Here’s one to split a room. In 2012 I lent The Dark Knight Strikes Again to a friend who had previously borrowed its predecessor. I gave him a cautionary warning about the sequel’s differences and left him to it. On its return, the response I got was “they should make this into a film.” I politely took back my book and walked away. This idiot would never be allowed my comics again…
Cue a year later, after Man of Steel and the Warner Bros. release of The Dark Knight Returns, and I’ve decided to give Strikes Again another whirl. It really is such an odd book, and coupling this with the story behind it regarding September 11th (that I heard from a Grant Morrison podcast on a trip back from Paris) makes it all the more intriguing. And boy howdy is it hard to find someone with whom you can have a decent conversation about Strikes Again without them trying to stab you in the heart for “liking this abortion”.
To be fair, the way I look at this work now is this: the amount of amazing things that are done in The Dark Knight Strikes Again are completely destroyed by Miller taking liberties or making some really silly basic mistakes. I also think that this book should be called ‘The Man Of Steel Triumphant’ because I really think this is more of a Superman story than a Batman one, for the simple reason that Superman is a much more developed character and has a better story arc than Batman. Miller seems to have thrown out all of Batman’s development from The Dark Knight Returns. I didn’t get the feeling Bruce Wayne was old at all. He didn’t even thrown in one “I’m too old for this shit” line like Arnie would have done.
To recount the story would be an exercise in futility. It’s the comic book equivalent of Finnegans Wake. You’ll get moments of clarity, then Miller will throw in some curve ball and you’re back at square one. Basically, Lex Luthor and Brainiac team up and then loads of crazy stuff happens – which is made worse by the talking heads which pop up. They were used effectively in Returns, but sometimes in Strikes Again you just feel that it’s controversy for the sake of it. So, instead I’m going to pick my 5 best moments from the book… but first I’m going to address the historical criticisms aim at TDKSA.
The artwork is generally criticised, but this was obviously a stylistic choice by Miller. He basically drew frames like how Burroughs wrote – cut and paste at 100 MPH – and it’s better than anything I’ve seen by Adi Granov…
People moan about the book’s misogyny, but I think if any other writer had the free reign of Miller, they would do the same or worse. At least Miller makes female characters such as Wonder Women appear stronger and harder than they do in their own volumes. One thing that bugged me was the Carrie Kelley character. She is my favourite Robin, so it bothered me that she was now Catgirl and in an appalling leopard skin costume. And as for the Bat Boys, the name just made them sound gay…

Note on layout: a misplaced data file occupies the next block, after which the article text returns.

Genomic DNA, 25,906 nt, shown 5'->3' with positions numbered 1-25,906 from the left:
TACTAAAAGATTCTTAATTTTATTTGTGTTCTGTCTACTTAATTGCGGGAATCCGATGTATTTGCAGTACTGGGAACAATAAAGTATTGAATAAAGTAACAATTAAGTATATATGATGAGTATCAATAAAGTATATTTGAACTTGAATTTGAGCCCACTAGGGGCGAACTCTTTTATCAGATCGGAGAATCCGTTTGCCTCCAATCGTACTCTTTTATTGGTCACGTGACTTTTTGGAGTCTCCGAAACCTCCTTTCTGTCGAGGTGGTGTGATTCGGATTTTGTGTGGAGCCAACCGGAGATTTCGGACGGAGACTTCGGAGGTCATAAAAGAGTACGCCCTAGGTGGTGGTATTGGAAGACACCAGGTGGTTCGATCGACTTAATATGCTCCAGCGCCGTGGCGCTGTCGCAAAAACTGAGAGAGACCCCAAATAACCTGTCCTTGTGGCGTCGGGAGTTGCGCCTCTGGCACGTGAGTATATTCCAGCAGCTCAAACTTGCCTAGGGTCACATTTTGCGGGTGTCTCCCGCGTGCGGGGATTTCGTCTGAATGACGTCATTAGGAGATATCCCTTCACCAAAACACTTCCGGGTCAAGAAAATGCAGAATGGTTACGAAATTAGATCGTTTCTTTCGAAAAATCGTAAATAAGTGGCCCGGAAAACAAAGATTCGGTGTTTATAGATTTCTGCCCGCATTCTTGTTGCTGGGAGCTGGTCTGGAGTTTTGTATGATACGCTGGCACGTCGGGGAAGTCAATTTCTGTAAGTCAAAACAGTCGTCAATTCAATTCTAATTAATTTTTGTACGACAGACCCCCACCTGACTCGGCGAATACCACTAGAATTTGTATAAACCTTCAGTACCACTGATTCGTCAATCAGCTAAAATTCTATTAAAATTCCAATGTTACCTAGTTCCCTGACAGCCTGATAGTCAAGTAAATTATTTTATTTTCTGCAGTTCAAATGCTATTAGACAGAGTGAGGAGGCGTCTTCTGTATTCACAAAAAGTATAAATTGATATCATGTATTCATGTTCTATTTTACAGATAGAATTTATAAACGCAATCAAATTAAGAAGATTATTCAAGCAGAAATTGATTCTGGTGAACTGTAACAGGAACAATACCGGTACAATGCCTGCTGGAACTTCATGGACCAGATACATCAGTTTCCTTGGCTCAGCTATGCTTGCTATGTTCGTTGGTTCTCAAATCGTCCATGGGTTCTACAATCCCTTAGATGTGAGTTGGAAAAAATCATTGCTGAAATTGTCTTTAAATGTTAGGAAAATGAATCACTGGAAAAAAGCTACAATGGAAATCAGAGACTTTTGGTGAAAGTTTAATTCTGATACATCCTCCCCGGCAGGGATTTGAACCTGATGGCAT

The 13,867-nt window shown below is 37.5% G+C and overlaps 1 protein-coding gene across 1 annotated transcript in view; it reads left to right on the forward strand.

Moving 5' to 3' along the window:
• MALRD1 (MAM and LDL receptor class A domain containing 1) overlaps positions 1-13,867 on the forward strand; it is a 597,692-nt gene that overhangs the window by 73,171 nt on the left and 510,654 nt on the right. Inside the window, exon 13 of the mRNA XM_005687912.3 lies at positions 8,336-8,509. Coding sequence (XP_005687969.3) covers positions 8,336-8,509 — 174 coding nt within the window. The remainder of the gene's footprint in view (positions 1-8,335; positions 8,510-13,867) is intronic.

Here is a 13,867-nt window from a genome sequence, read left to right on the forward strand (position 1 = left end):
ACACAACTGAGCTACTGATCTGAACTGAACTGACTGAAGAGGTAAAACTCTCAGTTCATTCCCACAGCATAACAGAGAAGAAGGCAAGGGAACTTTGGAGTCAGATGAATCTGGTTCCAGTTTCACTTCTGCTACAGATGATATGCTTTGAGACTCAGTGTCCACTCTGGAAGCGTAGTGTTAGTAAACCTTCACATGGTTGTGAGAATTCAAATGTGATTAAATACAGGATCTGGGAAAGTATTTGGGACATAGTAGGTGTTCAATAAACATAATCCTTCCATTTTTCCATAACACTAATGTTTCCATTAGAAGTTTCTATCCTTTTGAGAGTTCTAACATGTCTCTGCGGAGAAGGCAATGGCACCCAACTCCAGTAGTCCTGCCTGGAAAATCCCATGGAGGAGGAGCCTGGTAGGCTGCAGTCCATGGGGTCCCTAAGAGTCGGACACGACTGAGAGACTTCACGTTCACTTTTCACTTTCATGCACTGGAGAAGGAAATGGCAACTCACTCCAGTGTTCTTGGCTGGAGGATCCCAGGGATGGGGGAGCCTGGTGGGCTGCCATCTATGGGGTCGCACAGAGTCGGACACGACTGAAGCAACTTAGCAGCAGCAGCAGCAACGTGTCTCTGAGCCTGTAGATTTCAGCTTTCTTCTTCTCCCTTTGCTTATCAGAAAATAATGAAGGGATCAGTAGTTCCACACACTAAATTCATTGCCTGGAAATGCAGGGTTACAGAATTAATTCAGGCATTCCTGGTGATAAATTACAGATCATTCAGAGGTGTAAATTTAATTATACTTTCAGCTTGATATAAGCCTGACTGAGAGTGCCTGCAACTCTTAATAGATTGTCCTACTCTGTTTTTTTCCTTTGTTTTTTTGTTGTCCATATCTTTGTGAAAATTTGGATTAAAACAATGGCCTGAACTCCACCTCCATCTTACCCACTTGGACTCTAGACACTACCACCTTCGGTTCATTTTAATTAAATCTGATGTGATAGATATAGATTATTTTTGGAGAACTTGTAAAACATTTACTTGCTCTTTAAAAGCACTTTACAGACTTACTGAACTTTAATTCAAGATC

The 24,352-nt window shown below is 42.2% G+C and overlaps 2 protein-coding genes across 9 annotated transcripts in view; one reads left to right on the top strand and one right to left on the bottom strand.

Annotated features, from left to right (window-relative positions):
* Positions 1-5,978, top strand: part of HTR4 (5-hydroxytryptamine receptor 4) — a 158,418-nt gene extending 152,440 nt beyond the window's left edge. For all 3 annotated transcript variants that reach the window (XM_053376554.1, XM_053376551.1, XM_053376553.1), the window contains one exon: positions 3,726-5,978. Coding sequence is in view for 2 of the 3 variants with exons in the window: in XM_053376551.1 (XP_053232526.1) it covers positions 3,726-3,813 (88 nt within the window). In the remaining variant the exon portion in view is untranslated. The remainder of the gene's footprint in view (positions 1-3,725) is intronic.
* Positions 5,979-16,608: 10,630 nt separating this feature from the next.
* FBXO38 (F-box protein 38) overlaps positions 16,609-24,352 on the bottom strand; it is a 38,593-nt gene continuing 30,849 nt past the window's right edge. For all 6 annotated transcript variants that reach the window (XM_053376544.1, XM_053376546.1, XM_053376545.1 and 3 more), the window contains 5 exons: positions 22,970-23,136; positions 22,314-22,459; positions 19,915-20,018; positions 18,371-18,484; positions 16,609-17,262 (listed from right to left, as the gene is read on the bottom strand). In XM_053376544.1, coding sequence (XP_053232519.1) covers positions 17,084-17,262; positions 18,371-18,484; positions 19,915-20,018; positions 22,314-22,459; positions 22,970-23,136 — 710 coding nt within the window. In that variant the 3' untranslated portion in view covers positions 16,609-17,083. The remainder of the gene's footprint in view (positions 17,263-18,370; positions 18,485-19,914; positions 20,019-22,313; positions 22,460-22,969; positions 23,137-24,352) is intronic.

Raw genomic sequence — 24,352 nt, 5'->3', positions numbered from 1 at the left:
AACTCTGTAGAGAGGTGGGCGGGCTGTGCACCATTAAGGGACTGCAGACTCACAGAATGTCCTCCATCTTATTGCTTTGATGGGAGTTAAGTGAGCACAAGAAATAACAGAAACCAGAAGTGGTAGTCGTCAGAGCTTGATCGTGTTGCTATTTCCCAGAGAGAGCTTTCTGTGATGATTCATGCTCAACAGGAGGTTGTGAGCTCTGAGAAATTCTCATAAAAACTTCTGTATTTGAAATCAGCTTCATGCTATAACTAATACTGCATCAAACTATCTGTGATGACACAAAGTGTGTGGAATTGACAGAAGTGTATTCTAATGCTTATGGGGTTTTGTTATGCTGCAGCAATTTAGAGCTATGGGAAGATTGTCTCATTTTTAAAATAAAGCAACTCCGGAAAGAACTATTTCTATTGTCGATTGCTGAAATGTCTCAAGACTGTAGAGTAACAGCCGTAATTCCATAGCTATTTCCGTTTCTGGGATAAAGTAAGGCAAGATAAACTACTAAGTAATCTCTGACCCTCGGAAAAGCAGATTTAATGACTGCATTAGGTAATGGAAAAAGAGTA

So, now we come to the 5 moments that made this a good, though bonkers read:
1) The introduction of Ray Palmer, The Atom:
A great build up to his entrance in the story, and it’s not until the last couple of frames that you get who it is. In just a couple of pages Miller gives a short story on how Palmer has literally spent the last few years just surviving, forgetting his past and even the idea of day and night, fighting marine microbes who he thinks are sea monsters, until Catgirl rescues him.
2) Lex Luthor and Brainiac confront the JLA:
A half-page frame shows both Lex and Brainiac towering over the JLA Tower holding Kandor. It is so grotesque, and whether it is symbolic that they are that size, I could never work out. They make the surviving JLA look tiny and powerless. Combine this scene with the fight in the Batcave afterwards and Superman looks truly vulnerable and defeated.
3) The storming of Arkham Asylum:
Paedophilia and cannibalism all on the same page. Gritty stuff, and it legitimately surprised me when I read it for the first time. Plus, I liked the Riddler and Solomon Grundy references… finally they appear in a Miller comic.
4) The destruction of Metropolis:
Two great bits here. First is the emotional death of Captain Marvel as he’s being crushed by debris. Out of all the heroes that die in this, his death is the most poignant and heroic. This is also Superman’s turning point in the story; after the death of Lois, Jimmy and Perry, he begins his move from self-doubting government puppet to becoming master of the human race with his daughter Lara.
5)The Return of Hal Jordan
Like Ray Palmer’s introduction, this section has a long build-up over several pages, but it is worth it for the single frame of Hal Jordan appearing godlike over the planet with the line “Dear old Earth, I’ll always love you, warts and all.” Spine tingling… and I have it on my iPhone.
I guess you can take something from these five points: that Batman is only involved in one. And that’s my main issue with The Dark Knight Strikes Again. It should be either a Superman or JLA story.
Had Miller called it something else, The Dark Knight Strikes Again may have swayed people’s judgement. But labelling it a Batman story is misleading. And before aspersions are cast, I’m not against the Dick Grayson sub-plot , though I did hate the weirdest bit in the whole thing – the blowing up of the freak baby orphanage…
The Dark Knight Strikes Again is, in the words of Robin, so billy.